Fates of Foodborne Pathogens in Raw Hams Manufactured Rapidly Using a New Patented Method

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To manufacture raw ham in an efficient manner, we recently developed a new system in which presliced pork loin was used, and the processing time was reduced to 5% of the conventional method. This study aimed to examine whether this raw ham could be as safe as ham produced by the conventional method. Pork loin spiked with enterohemorrhagic Escherichia coli serotype O157:H7, Listeria monocytogenes serotype 1/2c, Salmonella enterica serovar Enteritidis, and Staphylococcus aureus were processed using either the new or conventional method. The fate of the foodborne pathogens and behavior of hygiene indicator bacteria were examined. Whereas nitrite had disappeared during the conventional packaging process, the reduced processing time in the new system allowed for the ham to be vacuum packed with retention of the nitrite (6.9 ± 1.2 ppm, P < 0.01). This accounts for the prominent decrease in L. monocytogenes (2.3 log reduction in 35 days) and S. aureus (3.3 log reduction in 13 days) counts during storage. E. coli O157 and Salmonella Enteritidis were likely resistant to the nitrite in the ham. However, they were unable to multiply in the ham and decreased gradually as in the conventionally produced ham. The bacteriostatic nature of the raw ham was also indicated by the gradual decrease in coliforms (1.3 log reduction in 13 days) in nonspiked ham. In conclusion, the raw ham produced using presliced pork loin is practically as safe as conventionally produced raw ham. It is worth validating these results in a small-scale production setting.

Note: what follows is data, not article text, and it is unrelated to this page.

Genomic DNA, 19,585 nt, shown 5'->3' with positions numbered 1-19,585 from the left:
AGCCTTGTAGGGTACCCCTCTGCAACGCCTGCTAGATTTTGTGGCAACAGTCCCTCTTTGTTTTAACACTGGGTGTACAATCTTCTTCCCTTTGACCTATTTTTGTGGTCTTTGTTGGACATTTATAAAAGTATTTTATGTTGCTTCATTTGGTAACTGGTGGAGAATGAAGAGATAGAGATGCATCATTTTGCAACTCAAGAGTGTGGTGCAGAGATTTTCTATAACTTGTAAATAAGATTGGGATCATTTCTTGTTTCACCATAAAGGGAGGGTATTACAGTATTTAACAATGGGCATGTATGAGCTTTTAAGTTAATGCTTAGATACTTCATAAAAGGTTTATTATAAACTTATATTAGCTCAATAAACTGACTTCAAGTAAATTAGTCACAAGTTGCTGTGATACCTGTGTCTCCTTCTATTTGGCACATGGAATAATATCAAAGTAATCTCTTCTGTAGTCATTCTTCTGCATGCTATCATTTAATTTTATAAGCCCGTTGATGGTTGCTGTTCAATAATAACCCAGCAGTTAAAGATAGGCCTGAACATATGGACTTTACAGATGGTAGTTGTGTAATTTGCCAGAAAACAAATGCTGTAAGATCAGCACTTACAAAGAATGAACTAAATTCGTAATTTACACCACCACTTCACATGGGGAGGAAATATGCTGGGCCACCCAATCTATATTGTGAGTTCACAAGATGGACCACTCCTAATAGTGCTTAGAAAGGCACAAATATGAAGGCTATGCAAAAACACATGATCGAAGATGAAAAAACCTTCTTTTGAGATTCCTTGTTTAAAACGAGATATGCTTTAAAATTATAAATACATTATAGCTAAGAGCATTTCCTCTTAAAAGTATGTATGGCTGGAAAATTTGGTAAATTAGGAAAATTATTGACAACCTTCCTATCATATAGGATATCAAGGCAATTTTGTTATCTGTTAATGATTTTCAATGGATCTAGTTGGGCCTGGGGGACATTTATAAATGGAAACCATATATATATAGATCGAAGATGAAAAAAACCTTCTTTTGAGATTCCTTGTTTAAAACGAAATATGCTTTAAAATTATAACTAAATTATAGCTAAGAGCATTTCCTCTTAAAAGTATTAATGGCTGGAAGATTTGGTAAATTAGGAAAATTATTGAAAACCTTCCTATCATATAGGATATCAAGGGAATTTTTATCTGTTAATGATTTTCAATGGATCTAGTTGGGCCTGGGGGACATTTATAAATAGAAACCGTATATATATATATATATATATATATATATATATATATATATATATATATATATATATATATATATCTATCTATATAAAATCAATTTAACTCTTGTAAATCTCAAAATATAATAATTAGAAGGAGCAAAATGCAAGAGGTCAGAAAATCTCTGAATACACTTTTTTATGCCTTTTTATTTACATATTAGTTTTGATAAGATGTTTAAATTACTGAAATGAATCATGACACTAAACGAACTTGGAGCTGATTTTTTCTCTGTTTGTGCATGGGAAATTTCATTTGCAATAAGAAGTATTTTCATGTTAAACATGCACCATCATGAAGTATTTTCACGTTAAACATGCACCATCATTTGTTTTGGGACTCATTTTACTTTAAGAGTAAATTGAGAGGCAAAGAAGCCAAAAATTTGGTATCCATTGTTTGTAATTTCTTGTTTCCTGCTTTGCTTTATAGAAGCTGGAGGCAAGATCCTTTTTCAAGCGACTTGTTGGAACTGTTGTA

Document Type: Research Article

Affiliations: 1: Marudai Food Co. Ltd., 21-3, Osaka 569-8577, Japan 2: Department of Interdisciplinary Studies for Advanced Aged Society, Graduate School of Human Life Science, Osaka City University, 3-3-138, Osaka 558-8585, Japan. nisikawa@life.osaka-cu.ac.jp

Publication date: October 1, 2010

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